I have a similar reaction to proposals to tighten oversight of credit-rating agencies. It is true that these agencies have a conflict of interest in rating corporate debt, because they are paid for their rating services by the issuers of the debt that they rate. It is also true that they have difficulty rating highly complex securities. But these things are well known to sophisticated investors--if not, their ignorance is culpable. No one is required to buy an interest in a mortgage-backed security merely because that interest has been rated triple A by a rating agency. It is reckless to make a large investment on the strength of a credit rating; and if that recklessness was indeed (as I doubt) widespread before the crash, it will not be from now on; the investors will have learned their lesson. (Much of the Report is about closing the barn door after the horses have escaped.)

What might call for reform, though ignored in the Report, is the SEC's certification of the leading credit-rating agencies as "Nationally Recognized Statistical Rating Organizations." (Ten have now been certified, including the two leaders--Moody's and Standard and Poor's.) Such certification allows the issuers of debt rated by an NRSRO to provde prospective investors with a less elaborate offering document. And apparently some customers of American Insurance Group allowed AIG to substitute its triple A rating for collateral to back the credit-default swaps that it issued. In addition, insurance companies, pension funds, and other investment entities that are permitted to invest only in "investment-grade" securities cannot be sued for failing to comply with this restriction if the securities they invest in are rated triple A by a NRSRO. This puts the NRSROs under greater pressure to give the sellers of securities a high rating, and thus weakens market discipline.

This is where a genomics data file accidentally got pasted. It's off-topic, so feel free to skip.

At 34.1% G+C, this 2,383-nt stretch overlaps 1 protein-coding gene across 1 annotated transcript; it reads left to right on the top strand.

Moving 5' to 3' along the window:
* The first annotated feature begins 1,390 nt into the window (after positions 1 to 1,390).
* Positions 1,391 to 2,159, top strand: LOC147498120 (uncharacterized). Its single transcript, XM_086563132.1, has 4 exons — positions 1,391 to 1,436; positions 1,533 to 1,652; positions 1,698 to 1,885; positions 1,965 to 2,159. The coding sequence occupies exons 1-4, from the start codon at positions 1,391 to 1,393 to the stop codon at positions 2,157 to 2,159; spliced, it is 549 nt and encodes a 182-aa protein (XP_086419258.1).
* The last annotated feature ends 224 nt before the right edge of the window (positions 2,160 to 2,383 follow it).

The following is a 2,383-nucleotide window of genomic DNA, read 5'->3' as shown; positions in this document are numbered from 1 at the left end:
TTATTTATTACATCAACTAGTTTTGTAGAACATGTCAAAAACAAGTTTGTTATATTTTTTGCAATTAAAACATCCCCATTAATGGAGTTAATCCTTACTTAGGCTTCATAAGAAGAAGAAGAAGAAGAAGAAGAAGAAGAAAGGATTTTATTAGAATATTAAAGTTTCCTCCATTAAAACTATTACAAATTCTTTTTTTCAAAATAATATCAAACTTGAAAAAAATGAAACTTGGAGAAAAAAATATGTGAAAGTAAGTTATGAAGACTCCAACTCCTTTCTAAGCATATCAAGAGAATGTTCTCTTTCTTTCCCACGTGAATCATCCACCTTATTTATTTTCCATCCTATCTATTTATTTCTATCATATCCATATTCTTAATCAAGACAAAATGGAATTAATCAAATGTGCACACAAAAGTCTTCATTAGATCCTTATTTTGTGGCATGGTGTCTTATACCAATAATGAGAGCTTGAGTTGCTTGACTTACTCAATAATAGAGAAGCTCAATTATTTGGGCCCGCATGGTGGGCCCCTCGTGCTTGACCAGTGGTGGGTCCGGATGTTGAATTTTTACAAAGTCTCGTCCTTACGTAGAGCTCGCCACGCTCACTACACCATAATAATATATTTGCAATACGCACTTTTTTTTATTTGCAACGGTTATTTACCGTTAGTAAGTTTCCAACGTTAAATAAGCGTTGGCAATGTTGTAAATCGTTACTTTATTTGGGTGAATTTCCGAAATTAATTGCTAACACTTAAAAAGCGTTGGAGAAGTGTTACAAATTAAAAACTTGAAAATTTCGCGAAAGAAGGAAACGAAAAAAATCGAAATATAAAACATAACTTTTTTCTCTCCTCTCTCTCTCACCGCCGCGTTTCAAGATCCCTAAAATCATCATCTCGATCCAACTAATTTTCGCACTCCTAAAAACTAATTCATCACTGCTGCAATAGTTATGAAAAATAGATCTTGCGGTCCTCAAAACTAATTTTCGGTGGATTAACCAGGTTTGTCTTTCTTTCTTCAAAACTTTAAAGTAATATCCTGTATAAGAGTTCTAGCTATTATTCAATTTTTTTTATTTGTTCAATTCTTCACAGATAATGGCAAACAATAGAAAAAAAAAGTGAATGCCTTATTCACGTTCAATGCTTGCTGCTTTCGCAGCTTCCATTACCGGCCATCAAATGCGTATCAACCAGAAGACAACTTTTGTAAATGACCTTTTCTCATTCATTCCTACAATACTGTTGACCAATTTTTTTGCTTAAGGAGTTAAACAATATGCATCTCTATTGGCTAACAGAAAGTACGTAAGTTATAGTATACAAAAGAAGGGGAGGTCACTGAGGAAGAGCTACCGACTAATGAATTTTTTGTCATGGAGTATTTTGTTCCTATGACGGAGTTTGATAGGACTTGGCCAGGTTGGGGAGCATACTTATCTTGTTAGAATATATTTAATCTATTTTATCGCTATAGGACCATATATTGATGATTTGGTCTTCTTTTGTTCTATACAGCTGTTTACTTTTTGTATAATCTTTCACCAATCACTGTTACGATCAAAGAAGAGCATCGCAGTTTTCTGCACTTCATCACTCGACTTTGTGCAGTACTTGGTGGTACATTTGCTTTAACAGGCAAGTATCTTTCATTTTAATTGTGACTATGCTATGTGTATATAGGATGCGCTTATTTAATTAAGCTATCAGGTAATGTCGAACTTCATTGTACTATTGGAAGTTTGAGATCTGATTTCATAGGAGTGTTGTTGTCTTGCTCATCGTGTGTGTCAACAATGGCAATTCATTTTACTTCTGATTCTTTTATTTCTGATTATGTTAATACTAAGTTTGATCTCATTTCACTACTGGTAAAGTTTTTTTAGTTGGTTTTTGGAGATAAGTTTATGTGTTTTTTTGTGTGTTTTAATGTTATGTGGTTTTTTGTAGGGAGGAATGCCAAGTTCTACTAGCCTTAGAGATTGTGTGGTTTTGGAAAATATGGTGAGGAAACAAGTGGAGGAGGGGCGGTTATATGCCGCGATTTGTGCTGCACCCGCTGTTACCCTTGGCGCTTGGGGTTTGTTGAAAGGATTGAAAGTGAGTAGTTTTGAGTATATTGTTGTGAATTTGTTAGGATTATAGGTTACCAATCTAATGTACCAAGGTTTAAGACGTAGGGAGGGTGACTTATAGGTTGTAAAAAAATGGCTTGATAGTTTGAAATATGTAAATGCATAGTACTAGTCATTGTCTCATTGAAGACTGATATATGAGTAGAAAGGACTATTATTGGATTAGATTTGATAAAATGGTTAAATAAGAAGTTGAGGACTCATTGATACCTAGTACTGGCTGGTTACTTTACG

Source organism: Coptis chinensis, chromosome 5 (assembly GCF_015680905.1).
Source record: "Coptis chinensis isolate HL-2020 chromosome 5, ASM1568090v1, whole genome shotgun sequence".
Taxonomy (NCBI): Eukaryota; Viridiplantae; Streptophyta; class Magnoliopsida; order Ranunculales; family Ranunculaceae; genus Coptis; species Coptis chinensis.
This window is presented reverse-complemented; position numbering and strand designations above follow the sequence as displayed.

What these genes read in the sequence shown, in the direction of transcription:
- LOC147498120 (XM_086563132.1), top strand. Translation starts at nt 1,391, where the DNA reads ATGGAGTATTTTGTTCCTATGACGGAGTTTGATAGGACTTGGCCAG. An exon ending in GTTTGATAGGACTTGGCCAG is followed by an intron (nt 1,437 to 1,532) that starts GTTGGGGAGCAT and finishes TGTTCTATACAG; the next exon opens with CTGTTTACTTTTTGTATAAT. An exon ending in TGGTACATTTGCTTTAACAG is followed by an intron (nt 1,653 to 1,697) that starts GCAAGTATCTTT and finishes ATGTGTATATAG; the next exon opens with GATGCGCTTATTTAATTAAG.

There is no good reason for giving a federal stamp of approval to designated credit-rating agencies, and other privileges denied competitors, just as there is no good reason to have the government sponsor mortgage companies (Fannie Mae and Freddie Mac). But the proposition that NRSRO privileging was a major factor in the financial crash is again dubious, for sophisticated investors--and they are the only customers for tranches of securitized debt--are capable of giving proper weight to an NRSRO's rating, as they are to give proper weight to the designation of a private company as a "GSE" (government-sponsored enterprise).

To go beyond stripping the NRSROs of their privileged status, therefore, seems unwarranted by what is known at present about the causes of the crash. In hindsight the credit-rating agencies may have done a poor job in rating securitized debt, though even this is uncertain, because the consensus view was that securitized debt was safe because it diversified the risks created by the underlying assets (such as the mortgages that back mortgage-backed securities). But if the rating agencies did do a poor job, and not just in hindsight, the market will punish them if the government allows it to, and it is in this respect that eliminating NRSRO status would be a step in the right direction, as it would increase competition in the ratings industry. Generally, the market disciplines even firms that labor under a conflict of interest, as of course many do--insurance companies obviously, but also accountants, lawyers, doctors, and automobile body shops. If credit ratings are distrusted, credit-rating agencies will not be able to extract high fees for rating a company's debt.